Will your next vacation take your breath away—in a bad way? Savvy travelers know the dangers of food poisoning and tropical diseases, but there’s one health risk that people often fail to consider until they step off a plane and into the acrid environment of a far-away destination—air pollution. Some of the world’s most appealing travel destinations have some of its worst air quality. That pollution could make it challenging to breathe during your visit. It certainly wouldn’t be pleasant. And it could even put your health or life at risk, especially if you have a preexisting heart or respiratory problem. (See page 12 for the destinations with the worst air quality.)
Here’s how to prevent air-quality issues from ruining your travels…
Before Your Trip
Look up the air pollution levels at your destinations. Two excellent online resources for this are BreatheLife (BreatheLife2030.org)—a campaign led by the United Nations and World Health Organization (WHO)—which provides an easy-to-understand gauge of air quality in many cities…and the outdoor-air-quality section of the WHO website (WHO.int/gho/phe), which provides greater detail including air-quality maps for additional areas.
What to look for: A measure of air quality called the mean concentration of fine particulate matter—abbreviated as PM2.5—that is in excess of WHO guidelines. WHO tracks particles of two different sizes in air, and air is unhealthy when particles of either size exceed a certain level.
Example: The mean concentration of “PM2.5” particulate matter in Mumbai, India, is 64 micrograms per cubic meter of air—more than six times WHO guidelines.
Pay attention to the season when assessing air pollution levels. They can be high at any time of the year, but current evidence suggests that winter and summer months can be the most dangerous. Air pollution can be worse in winter because pollutants get trapped by the colder air and more fossil fuels are burned for heating (especially in places that still burn a lot of coal). In the summer months, high temperatures and humidity can increase the concentration of some pollutants. People with preexisting conditions also can be more sensitive to high temperatures and humidity, especially if they’re not acclimatized to the hot weather. The best time to travel may depend on which temperatures you fare better with and the seasonal patterns of pollution at your destination.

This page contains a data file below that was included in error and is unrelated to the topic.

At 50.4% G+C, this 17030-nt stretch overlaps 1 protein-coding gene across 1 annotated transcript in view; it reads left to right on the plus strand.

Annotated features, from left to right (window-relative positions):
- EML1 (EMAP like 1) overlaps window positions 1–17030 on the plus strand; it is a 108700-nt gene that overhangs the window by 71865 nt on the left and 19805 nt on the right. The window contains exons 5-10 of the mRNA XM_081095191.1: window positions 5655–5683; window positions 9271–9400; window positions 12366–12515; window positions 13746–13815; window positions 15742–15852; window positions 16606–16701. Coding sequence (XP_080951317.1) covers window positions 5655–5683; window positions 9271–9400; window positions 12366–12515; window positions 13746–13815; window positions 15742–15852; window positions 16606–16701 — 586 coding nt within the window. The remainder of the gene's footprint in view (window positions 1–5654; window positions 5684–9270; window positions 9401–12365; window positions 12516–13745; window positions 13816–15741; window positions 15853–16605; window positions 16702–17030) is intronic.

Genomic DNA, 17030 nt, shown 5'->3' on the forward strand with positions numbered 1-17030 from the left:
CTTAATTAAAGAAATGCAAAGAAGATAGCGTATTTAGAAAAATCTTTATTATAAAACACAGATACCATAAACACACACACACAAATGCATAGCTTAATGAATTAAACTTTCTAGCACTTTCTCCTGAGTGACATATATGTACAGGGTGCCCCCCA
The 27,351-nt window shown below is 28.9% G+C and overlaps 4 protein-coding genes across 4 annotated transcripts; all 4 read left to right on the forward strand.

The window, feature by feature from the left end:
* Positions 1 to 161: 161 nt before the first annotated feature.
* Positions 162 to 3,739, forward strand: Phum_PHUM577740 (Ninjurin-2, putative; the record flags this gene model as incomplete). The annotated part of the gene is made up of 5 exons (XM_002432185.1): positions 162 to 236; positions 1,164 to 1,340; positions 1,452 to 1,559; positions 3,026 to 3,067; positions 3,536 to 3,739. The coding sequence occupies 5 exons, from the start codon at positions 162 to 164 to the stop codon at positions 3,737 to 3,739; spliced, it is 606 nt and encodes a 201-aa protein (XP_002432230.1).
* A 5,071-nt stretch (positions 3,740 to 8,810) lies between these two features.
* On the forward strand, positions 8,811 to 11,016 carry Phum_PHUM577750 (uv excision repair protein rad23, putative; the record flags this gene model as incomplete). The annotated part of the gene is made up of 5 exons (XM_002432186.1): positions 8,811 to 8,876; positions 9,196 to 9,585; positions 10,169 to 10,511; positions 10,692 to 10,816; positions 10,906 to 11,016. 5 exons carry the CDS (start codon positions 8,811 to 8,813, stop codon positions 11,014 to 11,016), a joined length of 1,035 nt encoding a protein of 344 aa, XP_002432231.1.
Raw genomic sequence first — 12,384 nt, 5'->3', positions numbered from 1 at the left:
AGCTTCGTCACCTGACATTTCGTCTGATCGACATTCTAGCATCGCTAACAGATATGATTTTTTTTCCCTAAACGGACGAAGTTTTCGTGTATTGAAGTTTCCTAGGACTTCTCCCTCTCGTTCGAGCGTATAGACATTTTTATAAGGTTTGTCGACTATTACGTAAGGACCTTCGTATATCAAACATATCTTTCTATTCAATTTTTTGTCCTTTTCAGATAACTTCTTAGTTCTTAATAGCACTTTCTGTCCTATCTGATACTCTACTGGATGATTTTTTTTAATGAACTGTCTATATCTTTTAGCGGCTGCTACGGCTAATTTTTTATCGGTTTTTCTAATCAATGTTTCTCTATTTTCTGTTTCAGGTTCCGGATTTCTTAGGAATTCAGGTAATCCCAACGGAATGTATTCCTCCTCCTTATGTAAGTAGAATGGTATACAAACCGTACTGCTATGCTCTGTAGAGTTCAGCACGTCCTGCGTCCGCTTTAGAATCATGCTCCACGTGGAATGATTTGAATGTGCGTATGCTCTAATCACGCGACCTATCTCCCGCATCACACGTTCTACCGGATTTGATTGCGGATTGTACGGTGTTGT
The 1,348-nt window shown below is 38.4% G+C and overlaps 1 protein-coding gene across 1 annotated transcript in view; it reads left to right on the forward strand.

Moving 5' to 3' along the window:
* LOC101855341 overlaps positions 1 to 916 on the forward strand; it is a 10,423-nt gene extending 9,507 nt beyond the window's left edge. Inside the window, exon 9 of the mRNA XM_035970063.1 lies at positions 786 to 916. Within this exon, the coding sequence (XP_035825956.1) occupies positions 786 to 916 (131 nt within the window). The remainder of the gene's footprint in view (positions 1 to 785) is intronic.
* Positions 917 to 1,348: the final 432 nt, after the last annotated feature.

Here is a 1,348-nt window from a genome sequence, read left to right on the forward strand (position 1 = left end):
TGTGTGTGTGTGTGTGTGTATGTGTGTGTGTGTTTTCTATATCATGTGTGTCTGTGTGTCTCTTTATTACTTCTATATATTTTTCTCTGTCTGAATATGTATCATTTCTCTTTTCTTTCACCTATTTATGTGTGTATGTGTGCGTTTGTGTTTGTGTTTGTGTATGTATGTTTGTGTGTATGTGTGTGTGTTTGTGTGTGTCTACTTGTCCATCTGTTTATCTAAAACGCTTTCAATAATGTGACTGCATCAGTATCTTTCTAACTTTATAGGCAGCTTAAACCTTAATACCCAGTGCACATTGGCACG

Make a precautionary visit to your doctor. This is particularly important when traveling to a destination that has air-quality issues if you have a preexisting heart or respiratory problem such as asthma, COPD, chronic bronchitis or emphysema.
Tell your doctor that you intend to visit an area known for its poor air quality, and ask whether it makes sense for you to bring a short-acting bronchodilator metered-dose inhaler (MDI) even if you don’t usually use one…corticosteroid tablets…and/or antibiotics—air pollution has been linked to higher rates of respiratory infections. If your health-care provider recommends any of these, make sure that you understand when and how to use them. (Also, confirm that you have sufficient supplies of any medications you already have been prescribed, and refill these prescriptions if necessary.)
If you have a preexisting respiratory or heart condition and/or you are over age 60, also ask your doctor whether you should have a physical exam that includes a stress and lung-capacity test. These tests could help you and your doctor get a more detailed picture of your heart and lung health, which might suggest that additional precautions are needed—or even that the trip is not safe for you at all.
Ideally, any precautionary medical appointments should occur at least six weeks before your trip departure to ensure that there’s time to receive any tests or treatments your doctor recommends.
During your Trip
Plan indoor afternoons. Air pollution levels tend to peak in the afternoon, so when visiting places with poor air quality, check off your outdoor to-dos in the mornings and evenings…and save indoor activities such as museum visits for the hours between lunch and dinner. Ideally, these indoor activities should be in buildings that have air-conditioning—the air quality inside an ancient, un–air-conditioned castle or cathedral might be no better than that of the surrounding outdoor air.
Indoor locations where many people smoke cigarettes or where there are woodstoves can be even worse, so avoid these as much as possible.
Safety: Heed any local smog alerts or air-quality warnings that you spot in local news outlets, even if this means spending entire days mainly indoors. The Air Matters app (Air-Matters.com) provides real-time air-quality updates for thousands of locations.
Avoid strenuous outdoor physical activity. Physical exertion makes us breathe more deeply and rapidly, increasing our intake of any pollutants in the air. That means it’s a good idea to skip the scenic bike tour during rush hour…and the hike up the mountain during high-smog days.
Don’t depend on a mask to protect you from air pollution. You might see people wearing surgical masks outdoors in areas that have air pollution problems. Do not follow their lead—they are not getting the air pollution protection they expect because surgical masks are not designed to filter air. And even with masks that are designed to filter out PM2.5 particles, there is no conclusive evidence to prove that they are effective. If you decide to wear a mask anyway and have a preexisting heart or respiratory problem, ask your doctor whether it is safe for you to wear one or whether the challenges of breathing through a mask will make it even harder for you to get the air you need.